Edo State Governor, Mr. Godwin Obaseki, has assured of his administration’s commitment to attain Universal Health Coverage with ongoing reforms in the health sector, which are geared towards providing access to responsive, affordable, efficient health services especially at the primary healthcare centers across the state.
According to Obaseki, “As we mark the founding of WHO, we are emboldened to press on with our mission to provide access to qualitative, responsive and efficient healthcare services, at the primary healthcare to all Edo residents. We have begun by gradually overhauling the primary healthcare system, a move that brings us closer to attaining Universal Health Coverage in Edo.”
The governor explained that the state government’s healthcare reforms are holistic and far-reaching, and got a boost recently with the right institutional framework, to be driven by the 17-member Edo State Primary Healthcare Board. He noted that the board was inaugurated with a mandate to ensure revamp of the state’s primary healthcare system to be responsive, efficient and effective, in delivering affordable and accessible healthcare.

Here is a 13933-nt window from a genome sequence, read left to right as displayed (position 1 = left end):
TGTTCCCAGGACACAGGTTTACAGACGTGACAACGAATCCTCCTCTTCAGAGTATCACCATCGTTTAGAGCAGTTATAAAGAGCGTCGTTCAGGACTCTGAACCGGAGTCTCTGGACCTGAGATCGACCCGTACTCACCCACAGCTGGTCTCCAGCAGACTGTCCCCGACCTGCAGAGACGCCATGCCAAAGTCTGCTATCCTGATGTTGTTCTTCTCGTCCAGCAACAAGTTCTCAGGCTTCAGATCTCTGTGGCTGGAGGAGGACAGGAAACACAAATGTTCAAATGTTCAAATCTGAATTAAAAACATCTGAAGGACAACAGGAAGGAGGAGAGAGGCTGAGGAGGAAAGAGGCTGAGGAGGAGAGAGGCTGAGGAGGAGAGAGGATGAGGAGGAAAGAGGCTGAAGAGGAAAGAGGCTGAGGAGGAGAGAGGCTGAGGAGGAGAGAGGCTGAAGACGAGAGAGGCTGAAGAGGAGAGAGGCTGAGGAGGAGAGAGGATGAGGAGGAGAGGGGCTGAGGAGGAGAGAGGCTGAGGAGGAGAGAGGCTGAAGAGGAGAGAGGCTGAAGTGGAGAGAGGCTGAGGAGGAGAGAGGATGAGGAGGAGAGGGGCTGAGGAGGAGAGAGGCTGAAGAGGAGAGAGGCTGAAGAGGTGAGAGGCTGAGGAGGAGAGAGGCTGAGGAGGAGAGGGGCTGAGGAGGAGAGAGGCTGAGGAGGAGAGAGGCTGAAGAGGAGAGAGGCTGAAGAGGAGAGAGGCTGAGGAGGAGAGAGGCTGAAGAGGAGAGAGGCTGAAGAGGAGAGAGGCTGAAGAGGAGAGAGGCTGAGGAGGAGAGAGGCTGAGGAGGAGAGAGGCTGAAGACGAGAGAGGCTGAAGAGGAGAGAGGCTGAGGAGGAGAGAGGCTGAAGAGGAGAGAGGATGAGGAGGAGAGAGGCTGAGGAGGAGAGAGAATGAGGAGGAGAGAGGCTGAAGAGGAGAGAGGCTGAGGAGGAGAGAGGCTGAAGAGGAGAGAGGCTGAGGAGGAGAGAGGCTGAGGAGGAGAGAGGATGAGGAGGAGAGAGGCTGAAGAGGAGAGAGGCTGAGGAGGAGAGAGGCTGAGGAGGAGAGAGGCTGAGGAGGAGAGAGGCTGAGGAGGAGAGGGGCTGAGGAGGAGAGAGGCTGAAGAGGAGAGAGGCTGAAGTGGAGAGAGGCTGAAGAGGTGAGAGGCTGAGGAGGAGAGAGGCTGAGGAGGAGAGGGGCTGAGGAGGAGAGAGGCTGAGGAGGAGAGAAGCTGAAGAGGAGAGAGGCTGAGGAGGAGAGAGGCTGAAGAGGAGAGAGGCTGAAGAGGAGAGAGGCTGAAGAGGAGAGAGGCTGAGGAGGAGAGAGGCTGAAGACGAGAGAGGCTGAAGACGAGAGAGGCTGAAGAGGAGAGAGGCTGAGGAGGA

The governor added that part of his administration’s commitment to providing access to quality healthcare to Edo people and residents is expressed in the payment of counterpart funding for the Basic Health Care Provision Fund (BHCPF), “which will enable Edo State fully benefit from the implementation of the BHCPF, a fundamental funding provision under the National Health Act signed in 2014.”
“In Edo State, we are revamping our Primary Healthcare system which is being built on several pillars, including human capacity, provision of technology and data, quality assurance, financing and infrastructure of the healthcare system to provide a well-package preventive, curative and rehabilitative healthcare services to our citizens,” he added.
In a statement to mark the 2019 World Health Day, in Geneva, Director-General, WHO, Dr. Tedros Adhanom, said in 2019 it is simply unacceptable that “half the world’s population cannot access essential health services. Millions of women give birth without help from a skilled attendant; millions of children miss out on vaccinations against killer diseases, and millions suffer and die because they can’t get treatment for HIV, TB, and malaria.”